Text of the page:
3 Things You Can Do to Prevent a Cold

1
Wash Your Hands

Handwashing
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Washing your hands is the number one way to prevent infection. We touch so many surfaces and carry far more germs than we realize. Washing your hands thoroughly and frequently is essential if you want to decrease the chances that you get sick. Even though colds are respiratory, they are primarily spread through droplets that carry the viruses. Those virus-filled droplets could be on a door handle, grocery cart handle, telephone or counter that you touch virtually anywhere.

If you touch a contaminated surface and then touch your face (eyes, nose, mouth, etc) the chances are good that those germs can make you sick. Studies have shown that we touch our faces much more often than we think we do. So washing your hands—or cleaning them with hand sanitizer if soap and water aren't available—frequently is the very best way to reduce the risk those germs will enter your body. 

2
Eat Right. Exercise. Get Enough Sleep.

Living a healthy lifestyle.
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If you have ever read anything about staying healthy, you have likely seen these recommendations before. An essential part of making sure you don't get sick with a cold or other common illness is keeping your body and immune system as healthy as possible. That means eating healthy food, exercising regularly and getting adequate sleep.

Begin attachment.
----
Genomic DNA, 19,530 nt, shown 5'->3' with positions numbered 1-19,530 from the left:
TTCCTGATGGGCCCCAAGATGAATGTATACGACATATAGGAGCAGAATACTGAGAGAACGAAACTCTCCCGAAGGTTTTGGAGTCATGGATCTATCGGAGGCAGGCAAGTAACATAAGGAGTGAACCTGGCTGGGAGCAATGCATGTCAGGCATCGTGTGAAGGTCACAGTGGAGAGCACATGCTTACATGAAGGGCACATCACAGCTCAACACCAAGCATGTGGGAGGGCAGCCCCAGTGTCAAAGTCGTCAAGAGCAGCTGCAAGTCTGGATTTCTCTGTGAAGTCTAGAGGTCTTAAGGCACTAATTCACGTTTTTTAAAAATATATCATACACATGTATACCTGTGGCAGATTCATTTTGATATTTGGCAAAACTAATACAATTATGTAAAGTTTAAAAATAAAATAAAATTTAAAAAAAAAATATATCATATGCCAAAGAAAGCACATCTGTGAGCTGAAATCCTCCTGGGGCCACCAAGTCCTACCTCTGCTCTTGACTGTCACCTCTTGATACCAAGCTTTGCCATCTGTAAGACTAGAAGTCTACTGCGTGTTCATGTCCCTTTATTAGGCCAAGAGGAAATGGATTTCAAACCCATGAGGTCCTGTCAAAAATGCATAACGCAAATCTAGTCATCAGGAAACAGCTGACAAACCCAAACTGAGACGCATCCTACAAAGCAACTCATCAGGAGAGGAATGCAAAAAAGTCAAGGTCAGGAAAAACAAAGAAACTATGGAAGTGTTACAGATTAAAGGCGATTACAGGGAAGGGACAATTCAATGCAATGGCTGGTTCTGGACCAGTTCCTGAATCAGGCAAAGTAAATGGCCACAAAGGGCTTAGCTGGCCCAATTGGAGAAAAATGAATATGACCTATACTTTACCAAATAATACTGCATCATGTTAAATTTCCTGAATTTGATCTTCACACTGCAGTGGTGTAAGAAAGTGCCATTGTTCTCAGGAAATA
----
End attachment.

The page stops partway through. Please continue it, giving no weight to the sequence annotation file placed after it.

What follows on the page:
If you smoke, you need to stop. If you live with other people, you are putting them at risk by exposing them to secondhand smoke as well. It may not be easy, but you are at much higher risk for getting sick and suffering from cold or flu complications like pneumonia or bronchitis. If you have difficulty quitting or don't know how then start here:

Drinking plenty of water and staying hydrated is important as well. Clean your environment (including door handles, cell phones, and other frequently touched surfaces) often to cut down on germs.

3
Stay Away From Sick People

Don't Get Sick
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This is not always possible. You can't stay inside alone all the time but you can avoid intentionally spending a lot of time in close proximity with people that are sick (unless you work in the medical field, of course). If someone you come into contact with is obviously sick, try to stay at least six feet away from them (that's the average distance germs spread when a person coughs or sneezes). Politely avoid shaking hands or touching them and wash your hands after any contact.  

Other than these three common sense steps, there isn't a lot you can do to avoid getting colds. Adults get an average of two to four colds per year and kids can get up to 12. There is no vaccine to prevent them and there likely never will be since they are caused by over 200 different viruses. 

Do what you can to stay healthy and if you do get a cold, know that is won't last long. We have plenty of options for cold symptom relief as well. 

Sources:

"Common Cold." MedlinePlus 15 Jun 15. Medical Encyclopedia. US National Library of Medicine. US Department of Health and Human Services. National Institutes of Health. 

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